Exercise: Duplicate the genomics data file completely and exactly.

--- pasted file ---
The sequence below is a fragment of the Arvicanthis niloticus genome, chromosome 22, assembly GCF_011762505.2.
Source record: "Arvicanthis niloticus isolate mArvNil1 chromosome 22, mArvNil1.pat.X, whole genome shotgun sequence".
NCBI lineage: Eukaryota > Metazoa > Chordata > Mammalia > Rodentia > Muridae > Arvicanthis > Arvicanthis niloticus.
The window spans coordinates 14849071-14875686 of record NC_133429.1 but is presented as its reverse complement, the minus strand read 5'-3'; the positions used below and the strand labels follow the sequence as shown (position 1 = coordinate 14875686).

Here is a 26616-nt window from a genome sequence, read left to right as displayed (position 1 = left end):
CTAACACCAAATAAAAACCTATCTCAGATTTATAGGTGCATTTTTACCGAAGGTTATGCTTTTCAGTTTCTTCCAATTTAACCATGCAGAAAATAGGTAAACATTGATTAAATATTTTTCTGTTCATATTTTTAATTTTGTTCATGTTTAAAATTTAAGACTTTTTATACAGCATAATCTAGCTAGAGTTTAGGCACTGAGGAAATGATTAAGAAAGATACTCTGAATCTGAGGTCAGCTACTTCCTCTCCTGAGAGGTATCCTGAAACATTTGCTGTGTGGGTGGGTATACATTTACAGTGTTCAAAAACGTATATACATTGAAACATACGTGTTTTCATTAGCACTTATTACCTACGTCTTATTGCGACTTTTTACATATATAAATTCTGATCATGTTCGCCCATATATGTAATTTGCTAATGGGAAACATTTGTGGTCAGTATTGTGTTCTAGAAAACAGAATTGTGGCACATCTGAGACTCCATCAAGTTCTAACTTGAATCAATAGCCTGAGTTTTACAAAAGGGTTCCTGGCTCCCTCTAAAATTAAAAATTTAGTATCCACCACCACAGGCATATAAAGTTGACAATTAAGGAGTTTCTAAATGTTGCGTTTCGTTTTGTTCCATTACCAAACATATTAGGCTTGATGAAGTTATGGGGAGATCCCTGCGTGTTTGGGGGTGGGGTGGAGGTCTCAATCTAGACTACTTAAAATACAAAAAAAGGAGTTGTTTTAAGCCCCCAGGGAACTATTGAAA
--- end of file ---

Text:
The sequence below is a fragment of the Arvicanthis niloticus genome, chromosome 22, assembly GCF_011762505.2.
Source record: "Arvicanthis niloticus isolate mArvNil1 chromosome 22, mArvNil1.pat.X, whole genome shotgun sequence".
NCBI lineage: Eukaryota > Metazoa > Chordata > Mammalia > Rodentia > Muridae > Arvicanthis > Arvicanthis niloticus.
The window spans coordinates 14849071-14875686 of record NC_133429.1 but is presented as its reverse complement, the minus strand read 5'-3'; the positions used below and the strand labels follow the sequence as shown (position 1 = coordinate 14875686).

Here is a 26616-nt window from a genome sequence, read left to right as displayed (position 1 = left end):
CTAACACCAAATAAAAACCTATCTCAGATTTATAGGTGCATTTTTACCGAAGGTTATGCTTTTCAGTTTCTTCCAATTTAACCATGCAGAAAATAGGTAAACATTGATTAAATATTTTTCTGTTCATATTTTTAATTTTGTTCATGTTTAAAATTTAAGACTTTTTATACAGCATAATCTAGCTAGAGTTTAGGCACTGAGGAAATGATTAAGAAAGATACTCTGAATCTGAGGTCAGCTACTTCCTCTCCTGAGAGGTATCCTGAAACATTTGCTGTGTGGGTGGGTATACATTTACAGTGTTCAAAAACGTATATACATTGAAACATACGTGTTTTCATTAGCACTTATTACCTACGTCTTATTGCGACTTTTTACATATATAAATTCTGATCATGTTCGCCCATATATGTAATTTGCTAATGGGAAACATTTGTGGTCAGTATTGTGTTCTAGAAAACAGAATTGTGGCACATCTGAGACTCCATCAAGTTCTAACTTGAATCAATAGCCTGAGTTTTACAAAAGGGTTCCTGGCTCCCTCTAAAATTAAAAATTTAGTATCCACCACCACAGGCATATAAAGTTGACAATTAAGGAGTTTCTAAATGTTGCGTTTCGTTTTGTTCCATTACCAAACATATTAGGCTTGATGAAGTTATGGGGAGATCCCTGCGTGTTTGGGGGTGGGGTGGAGGTCTCAATCTAGACTACTTAAAATACAAAAAAAGGAGTTGTTTTAAGCCCCCAGGGAACTATTGAAA